But even as we applaud the resolve of President Joe Biden and Secretary of State Antony Blinken to shine a spotlight on these issues, they and the leaders of other democracies must act to reclaim our collective agency in a world where regulatory governance is fractured. Private tech companies have a disproportionate influence over global citizenship—in fact, it could be compared to an autocratic system.
The danger here for our societies is powerfully noted by Marietje Schaake, director of international policy at Stanford’s Cyber Policy Center:
There’s an information gap, a talent gap, and a compute gap. Together, these add up to a power and accountability gap. An entire layer of control of our daily lives thus exists without democratic legitimacy and with little oversight.
Democracy advocates must demand that technology companies uphold democratic values within their design, policies, rules of operation, and internal governance. Elon Musk’s takeover of Twitter has given us a taste of what an autocratic platform can become: unpredictable, opaque, and dismissive of countervailing interests and viewpoints. We cannot expect technology companies to protect democracies if they do not integrate democratic values such as transparency, pluralism, protections against harm, and accountability into the fabric of their operations and governance.
However, we are not powerless. This should be the mantra at the Summit for Democracy. Europe has taken a major step forward with its Digital Services Act (DSA). Meanwhile, in the United States, elected leaders hold performative TikTok hearings that are free of evidence or prescription.
Europe’s DSA is a unique regulation that helps build a safer internet based on a duty of care, transparency, cooperation with authorities, and—most importantly—companies’ accountability. But, when the harm is global, the remedy must also be global. There is no reason why European citizens should be more protected than Americans or any other citizens in the world.
Of course, there are no one-size-fits-all regulations. But there are some global standards and principles that democracies can rally around and that technology companies should implement to ensure a better internet.
The absence of meaningful user protections opens the door for far too many technology companies to profit from the harm they cause people. All this should be powerfully expressed this week in Washington—with details. To create a safer internet protecting people’s rights and democratic values, technology companies must:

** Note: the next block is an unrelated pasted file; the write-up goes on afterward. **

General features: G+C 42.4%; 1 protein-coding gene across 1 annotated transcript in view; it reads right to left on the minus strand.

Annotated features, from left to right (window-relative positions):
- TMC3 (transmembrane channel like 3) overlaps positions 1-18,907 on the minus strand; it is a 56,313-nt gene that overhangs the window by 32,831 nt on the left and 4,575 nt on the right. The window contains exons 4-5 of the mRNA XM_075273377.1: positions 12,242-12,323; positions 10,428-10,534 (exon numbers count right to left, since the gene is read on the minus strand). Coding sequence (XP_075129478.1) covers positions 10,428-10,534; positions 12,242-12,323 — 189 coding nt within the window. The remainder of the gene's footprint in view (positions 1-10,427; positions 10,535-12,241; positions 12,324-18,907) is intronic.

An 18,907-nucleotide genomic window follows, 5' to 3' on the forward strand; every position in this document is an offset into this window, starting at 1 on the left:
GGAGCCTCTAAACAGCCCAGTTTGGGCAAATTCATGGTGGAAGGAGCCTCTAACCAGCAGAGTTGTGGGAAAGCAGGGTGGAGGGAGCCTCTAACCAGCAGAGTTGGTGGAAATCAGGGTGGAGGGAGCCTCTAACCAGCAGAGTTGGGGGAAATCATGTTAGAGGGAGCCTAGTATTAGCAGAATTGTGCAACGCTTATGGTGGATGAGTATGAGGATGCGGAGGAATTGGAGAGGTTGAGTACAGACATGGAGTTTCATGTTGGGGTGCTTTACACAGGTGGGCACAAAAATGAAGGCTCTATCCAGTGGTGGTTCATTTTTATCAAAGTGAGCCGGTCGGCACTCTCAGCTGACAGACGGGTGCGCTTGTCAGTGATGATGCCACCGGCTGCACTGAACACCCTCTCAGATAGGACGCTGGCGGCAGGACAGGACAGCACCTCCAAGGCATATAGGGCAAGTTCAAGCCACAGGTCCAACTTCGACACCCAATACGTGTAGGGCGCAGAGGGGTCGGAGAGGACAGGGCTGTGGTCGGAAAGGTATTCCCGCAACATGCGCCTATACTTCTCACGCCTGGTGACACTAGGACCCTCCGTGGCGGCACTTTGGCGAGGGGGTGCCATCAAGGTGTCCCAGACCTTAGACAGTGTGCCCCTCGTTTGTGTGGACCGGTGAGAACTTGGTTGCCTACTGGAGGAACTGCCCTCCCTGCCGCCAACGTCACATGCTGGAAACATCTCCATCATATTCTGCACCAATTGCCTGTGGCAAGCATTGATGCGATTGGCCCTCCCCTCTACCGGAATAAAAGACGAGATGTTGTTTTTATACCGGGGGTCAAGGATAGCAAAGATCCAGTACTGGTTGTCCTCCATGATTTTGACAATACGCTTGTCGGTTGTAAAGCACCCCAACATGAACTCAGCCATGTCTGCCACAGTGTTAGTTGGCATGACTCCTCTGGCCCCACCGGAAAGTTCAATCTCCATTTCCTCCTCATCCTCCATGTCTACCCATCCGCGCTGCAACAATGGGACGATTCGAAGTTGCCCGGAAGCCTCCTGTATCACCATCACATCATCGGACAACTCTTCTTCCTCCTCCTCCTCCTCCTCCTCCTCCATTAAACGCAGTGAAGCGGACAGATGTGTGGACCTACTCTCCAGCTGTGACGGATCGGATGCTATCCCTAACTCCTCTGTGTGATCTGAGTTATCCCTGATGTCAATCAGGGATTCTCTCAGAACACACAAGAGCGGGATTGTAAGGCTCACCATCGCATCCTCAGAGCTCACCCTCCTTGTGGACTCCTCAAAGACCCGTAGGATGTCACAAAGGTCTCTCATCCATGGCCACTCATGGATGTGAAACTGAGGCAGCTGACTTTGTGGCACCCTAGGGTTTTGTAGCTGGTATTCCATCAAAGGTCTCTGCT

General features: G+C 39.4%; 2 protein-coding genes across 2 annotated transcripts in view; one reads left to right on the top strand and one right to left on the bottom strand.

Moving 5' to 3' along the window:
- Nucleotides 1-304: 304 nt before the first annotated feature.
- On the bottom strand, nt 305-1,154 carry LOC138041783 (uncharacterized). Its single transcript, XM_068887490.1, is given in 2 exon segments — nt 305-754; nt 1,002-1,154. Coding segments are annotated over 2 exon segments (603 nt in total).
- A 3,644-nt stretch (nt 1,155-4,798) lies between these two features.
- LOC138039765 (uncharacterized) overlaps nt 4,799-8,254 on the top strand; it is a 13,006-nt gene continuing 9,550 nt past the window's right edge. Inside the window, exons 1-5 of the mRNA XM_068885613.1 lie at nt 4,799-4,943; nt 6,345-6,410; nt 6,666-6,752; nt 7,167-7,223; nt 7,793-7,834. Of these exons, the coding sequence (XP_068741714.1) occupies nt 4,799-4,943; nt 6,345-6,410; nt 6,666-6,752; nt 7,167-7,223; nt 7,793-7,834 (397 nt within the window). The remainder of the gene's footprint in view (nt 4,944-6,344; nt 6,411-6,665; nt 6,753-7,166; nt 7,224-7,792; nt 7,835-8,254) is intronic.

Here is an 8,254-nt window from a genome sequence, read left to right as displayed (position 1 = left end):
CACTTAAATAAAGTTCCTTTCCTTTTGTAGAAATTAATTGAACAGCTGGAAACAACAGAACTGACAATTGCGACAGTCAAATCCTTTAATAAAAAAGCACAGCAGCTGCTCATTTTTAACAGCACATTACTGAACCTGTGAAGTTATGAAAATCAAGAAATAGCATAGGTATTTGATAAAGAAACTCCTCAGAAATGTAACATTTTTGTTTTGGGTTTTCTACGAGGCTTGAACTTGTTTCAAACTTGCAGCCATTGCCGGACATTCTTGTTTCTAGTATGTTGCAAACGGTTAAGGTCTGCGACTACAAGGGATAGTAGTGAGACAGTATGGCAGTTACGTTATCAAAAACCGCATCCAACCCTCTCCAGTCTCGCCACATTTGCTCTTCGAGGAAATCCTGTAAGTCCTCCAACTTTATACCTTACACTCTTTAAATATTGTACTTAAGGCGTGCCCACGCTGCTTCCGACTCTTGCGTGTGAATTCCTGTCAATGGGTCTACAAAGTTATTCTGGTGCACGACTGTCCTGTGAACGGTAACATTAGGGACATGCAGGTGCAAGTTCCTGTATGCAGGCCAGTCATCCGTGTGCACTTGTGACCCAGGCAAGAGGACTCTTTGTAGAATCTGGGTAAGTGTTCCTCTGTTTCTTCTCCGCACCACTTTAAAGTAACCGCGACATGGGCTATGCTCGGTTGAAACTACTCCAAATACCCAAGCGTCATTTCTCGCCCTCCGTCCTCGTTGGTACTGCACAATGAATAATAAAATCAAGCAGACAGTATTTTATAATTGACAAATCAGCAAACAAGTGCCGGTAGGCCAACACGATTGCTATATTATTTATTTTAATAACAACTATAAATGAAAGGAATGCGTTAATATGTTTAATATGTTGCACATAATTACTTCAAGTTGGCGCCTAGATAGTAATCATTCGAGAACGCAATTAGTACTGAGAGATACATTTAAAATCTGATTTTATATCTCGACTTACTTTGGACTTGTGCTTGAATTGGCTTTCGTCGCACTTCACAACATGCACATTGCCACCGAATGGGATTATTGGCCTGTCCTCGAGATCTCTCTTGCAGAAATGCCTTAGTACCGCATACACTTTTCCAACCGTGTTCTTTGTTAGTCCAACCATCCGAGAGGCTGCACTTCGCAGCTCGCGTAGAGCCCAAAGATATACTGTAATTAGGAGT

- Make users’ safety their top priority
- Increase transparency at all levels to empower users to express their ideas; make their own choices in the digital space; and decide how their data can be used
- Allow independent researchers to access algorithms and analyze the biases that cause online harm
- Mitigate the impact of digital abuses by preventing viral dissemination of online violence and misinformation
Additionally, as artificial intelligence is commodified, it’s critical that the U.S. State Department—in its partnership with multilateral institutions—meaningfully take up its own stated imperative “to shape the ecosystem of emerging technologies in line with democratic principles and human rights.”
We can’t wait. Reform will be critical ahead of 2024, when more than 30 major elections will take place globally in the United States, European Union, South Korea, India, South Africa, Mexico, Australia, and elsewhere.
This summit can expand the work Secretary Blinken initiated last year with the Declaration for the Future of the Internet, signed by more than 60 partners from around the globe to promote a single global space that is truly open and fosters competition, privacy, and respect for human rights.
Ultimately, we must demand the full exercise, for all, of rights and freedoms—and the protections those necessitate—in the digital space. This cannot be a technical debate among experts in diplomatic bubble. It’s a transnational challenge to be approached with the urgency of the climate crisis and the deliberate pace of an economic collapse. The stakes are that high.